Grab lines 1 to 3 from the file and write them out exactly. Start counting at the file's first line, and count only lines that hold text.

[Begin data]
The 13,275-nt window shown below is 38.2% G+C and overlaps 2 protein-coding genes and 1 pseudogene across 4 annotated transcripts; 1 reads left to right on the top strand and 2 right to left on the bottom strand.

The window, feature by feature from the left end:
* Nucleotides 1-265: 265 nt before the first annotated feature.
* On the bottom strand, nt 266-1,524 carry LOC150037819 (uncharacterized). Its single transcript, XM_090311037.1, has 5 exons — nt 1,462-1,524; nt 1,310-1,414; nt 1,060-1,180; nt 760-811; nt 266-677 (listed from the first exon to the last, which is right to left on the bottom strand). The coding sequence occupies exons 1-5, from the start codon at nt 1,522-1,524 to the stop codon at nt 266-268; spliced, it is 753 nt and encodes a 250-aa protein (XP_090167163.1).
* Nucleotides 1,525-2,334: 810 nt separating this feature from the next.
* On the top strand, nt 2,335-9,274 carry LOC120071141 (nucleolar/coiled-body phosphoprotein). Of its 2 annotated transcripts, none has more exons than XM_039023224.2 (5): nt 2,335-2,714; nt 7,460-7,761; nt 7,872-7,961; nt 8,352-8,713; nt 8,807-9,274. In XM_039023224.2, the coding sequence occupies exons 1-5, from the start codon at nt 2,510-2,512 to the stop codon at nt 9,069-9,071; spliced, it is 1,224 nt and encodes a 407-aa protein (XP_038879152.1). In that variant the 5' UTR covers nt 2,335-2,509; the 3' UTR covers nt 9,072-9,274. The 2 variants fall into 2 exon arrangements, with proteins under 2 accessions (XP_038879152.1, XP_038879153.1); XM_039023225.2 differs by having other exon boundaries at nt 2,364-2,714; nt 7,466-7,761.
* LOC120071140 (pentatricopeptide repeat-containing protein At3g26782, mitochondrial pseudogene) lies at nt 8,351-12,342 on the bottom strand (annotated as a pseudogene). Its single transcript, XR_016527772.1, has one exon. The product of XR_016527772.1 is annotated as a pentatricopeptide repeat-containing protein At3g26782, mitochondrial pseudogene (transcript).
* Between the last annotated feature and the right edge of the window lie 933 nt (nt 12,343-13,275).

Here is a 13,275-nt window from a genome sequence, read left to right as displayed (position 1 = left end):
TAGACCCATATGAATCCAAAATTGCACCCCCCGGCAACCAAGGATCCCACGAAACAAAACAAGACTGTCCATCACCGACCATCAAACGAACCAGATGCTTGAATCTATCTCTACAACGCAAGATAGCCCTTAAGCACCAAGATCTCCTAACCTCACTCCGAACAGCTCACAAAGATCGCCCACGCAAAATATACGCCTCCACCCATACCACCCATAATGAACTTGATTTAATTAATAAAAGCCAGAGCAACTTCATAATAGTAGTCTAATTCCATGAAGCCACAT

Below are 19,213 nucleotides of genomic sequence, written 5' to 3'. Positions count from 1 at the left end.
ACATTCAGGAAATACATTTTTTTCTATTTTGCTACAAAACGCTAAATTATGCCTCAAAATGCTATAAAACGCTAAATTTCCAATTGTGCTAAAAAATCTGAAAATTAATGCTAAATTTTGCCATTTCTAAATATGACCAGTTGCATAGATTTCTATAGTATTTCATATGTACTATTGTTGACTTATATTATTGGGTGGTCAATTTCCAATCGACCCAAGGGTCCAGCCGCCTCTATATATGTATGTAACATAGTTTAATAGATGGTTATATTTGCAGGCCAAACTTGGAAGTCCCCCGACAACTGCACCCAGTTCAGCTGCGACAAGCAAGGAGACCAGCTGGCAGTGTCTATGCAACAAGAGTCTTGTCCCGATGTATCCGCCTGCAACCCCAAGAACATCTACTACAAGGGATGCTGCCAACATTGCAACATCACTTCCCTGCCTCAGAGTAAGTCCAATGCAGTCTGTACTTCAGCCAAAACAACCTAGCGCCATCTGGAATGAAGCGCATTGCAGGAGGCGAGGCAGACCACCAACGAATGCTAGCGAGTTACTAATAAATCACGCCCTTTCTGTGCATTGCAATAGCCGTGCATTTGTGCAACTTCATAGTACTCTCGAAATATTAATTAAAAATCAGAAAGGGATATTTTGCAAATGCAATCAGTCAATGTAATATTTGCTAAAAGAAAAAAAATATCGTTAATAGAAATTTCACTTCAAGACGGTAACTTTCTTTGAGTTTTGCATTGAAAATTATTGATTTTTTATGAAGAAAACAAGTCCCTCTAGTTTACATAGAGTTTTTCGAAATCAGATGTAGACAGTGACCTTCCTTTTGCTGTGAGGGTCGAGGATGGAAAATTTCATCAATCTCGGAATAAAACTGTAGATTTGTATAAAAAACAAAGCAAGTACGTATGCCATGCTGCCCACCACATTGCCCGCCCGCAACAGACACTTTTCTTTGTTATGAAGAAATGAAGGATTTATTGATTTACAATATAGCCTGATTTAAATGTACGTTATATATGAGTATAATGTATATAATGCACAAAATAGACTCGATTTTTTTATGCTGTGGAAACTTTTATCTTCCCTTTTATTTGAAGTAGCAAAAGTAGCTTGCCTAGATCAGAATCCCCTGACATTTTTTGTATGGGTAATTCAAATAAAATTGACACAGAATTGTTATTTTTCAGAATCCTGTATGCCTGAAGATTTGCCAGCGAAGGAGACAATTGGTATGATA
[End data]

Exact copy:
The 13,275-nt window shown below is 38.2% G+C and overlaps 2 protein-coding genes and 1 pseudogene across 4 annotated transcripts; 1 reads left to right on the top strand and 2 right to left on the bottom strand.

The window, feature by feature from the left end:
* Nucleotides 1-265: 265 nt before the first annotated feature.